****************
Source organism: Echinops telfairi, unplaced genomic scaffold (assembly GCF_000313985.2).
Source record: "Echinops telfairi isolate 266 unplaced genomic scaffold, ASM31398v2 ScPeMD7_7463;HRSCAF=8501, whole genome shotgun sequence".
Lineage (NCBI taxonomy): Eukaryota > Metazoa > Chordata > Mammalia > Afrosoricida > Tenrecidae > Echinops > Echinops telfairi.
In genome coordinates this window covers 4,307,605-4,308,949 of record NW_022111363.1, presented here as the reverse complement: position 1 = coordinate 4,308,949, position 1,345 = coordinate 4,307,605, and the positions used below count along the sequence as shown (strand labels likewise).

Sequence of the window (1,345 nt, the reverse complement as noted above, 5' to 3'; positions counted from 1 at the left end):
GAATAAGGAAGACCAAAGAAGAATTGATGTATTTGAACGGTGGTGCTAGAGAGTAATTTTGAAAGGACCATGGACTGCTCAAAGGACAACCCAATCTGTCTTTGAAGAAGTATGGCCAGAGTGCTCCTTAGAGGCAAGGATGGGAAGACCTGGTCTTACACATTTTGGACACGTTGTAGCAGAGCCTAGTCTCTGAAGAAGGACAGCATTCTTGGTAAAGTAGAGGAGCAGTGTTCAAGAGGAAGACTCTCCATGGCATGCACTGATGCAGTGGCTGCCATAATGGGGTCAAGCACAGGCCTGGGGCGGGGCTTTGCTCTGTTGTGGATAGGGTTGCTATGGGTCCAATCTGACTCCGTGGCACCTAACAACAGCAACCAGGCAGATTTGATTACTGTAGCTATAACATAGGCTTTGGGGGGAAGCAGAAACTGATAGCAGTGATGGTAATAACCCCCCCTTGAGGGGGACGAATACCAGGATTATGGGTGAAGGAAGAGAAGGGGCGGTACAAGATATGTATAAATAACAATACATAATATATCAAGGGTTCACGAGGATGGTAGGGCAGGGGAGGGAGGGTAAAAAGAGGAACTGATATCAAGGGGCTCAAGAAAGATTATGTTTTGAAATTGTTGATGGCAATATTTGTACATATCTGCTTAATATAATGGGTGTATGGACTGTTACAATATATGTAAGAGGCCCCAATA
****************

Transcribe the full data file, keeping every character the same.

Source organism: Echinops telfairi, unplaced genomic scaffold (assembly GCF_000313985.2).
Source record: "Echinops telfairi isolate 266 unplaced genomic scaffold, ASM31398v2 ScPeMD7_7463;HRSCAF=8501, whole genome shotgun sequence".
Lineage (NCBI taxonomy): Eukaryota > Metazoa > Chordata > Mammalia > Afrosoricida > Tenrecidae > Echinops > Echinops telfairi.
In genome coordinates this window covers 4,307,605-4,308,949 of record NW_022111363.1, presented here as the reverse complement: position 1 = coordinate 4,308,949, position 1,345 = coordinate 4,307,605, and the positions used below count along the sequence as shown (strand labels likewise).

Sequence of the window (1,345 nt, the reverse complement as noted above, 5' to 3'; positions counted from 1 at the left end):
GAATAAGGAAGACCAAAGAAGAATTGATGTATTTGAACGGTGGTGCTAGAGAGTAATTTTGAAAGGACCATGGACTGCTCAAAGGACAACCCAATCTGTCTTTGAAGAAGTATGGCCAGAGTGCTCCTTAGAGGCAAGGATGGGAAGACCTGGTCTTACACATTTTGGACACGTTGTAGCAGAGCCTAGTCTCTGAAGAAGGACAGCATTCTTGGTAAAGTAGAGGAGCAGTGTTCAAGAGGAAGACTCTCCATGGCATGCACTGATGCAGTGGCTGCCATAATGGGGTCAAGCACAGGCCTGGGGCGGGGCTTTGCTCTGTTGTGGATAGGGTTGCTATGGGTCCAATCTGACTCCGTGGCACCTAACAACAGCAACCAGGCAGATTTGATTACTGTAGCTATAACATAGGCTTTGGGGGGAAGCAGAAACTGATAGCAGTGATGGTAATAACCCCCCCTTGAGGGGGACGAATACCAGGATTATGGGTGAAGGAAGAGAAGGGGCGGTACAAGATATGTATAAATAACAATACATAATATATCAAGGGTTCACGAGGATGGTAGGGCAGGGGAGGGAGGGTAAAAAGAGGAACTGATATCAAGGGGCTCAAGAAAGATTATGTTTTGAAATTGTTGATGGCAATATTTGTACATATCTGCTTAATATAATGGGTGTATGGACTGTTACAATATATGTAAGAGGCCCCAATA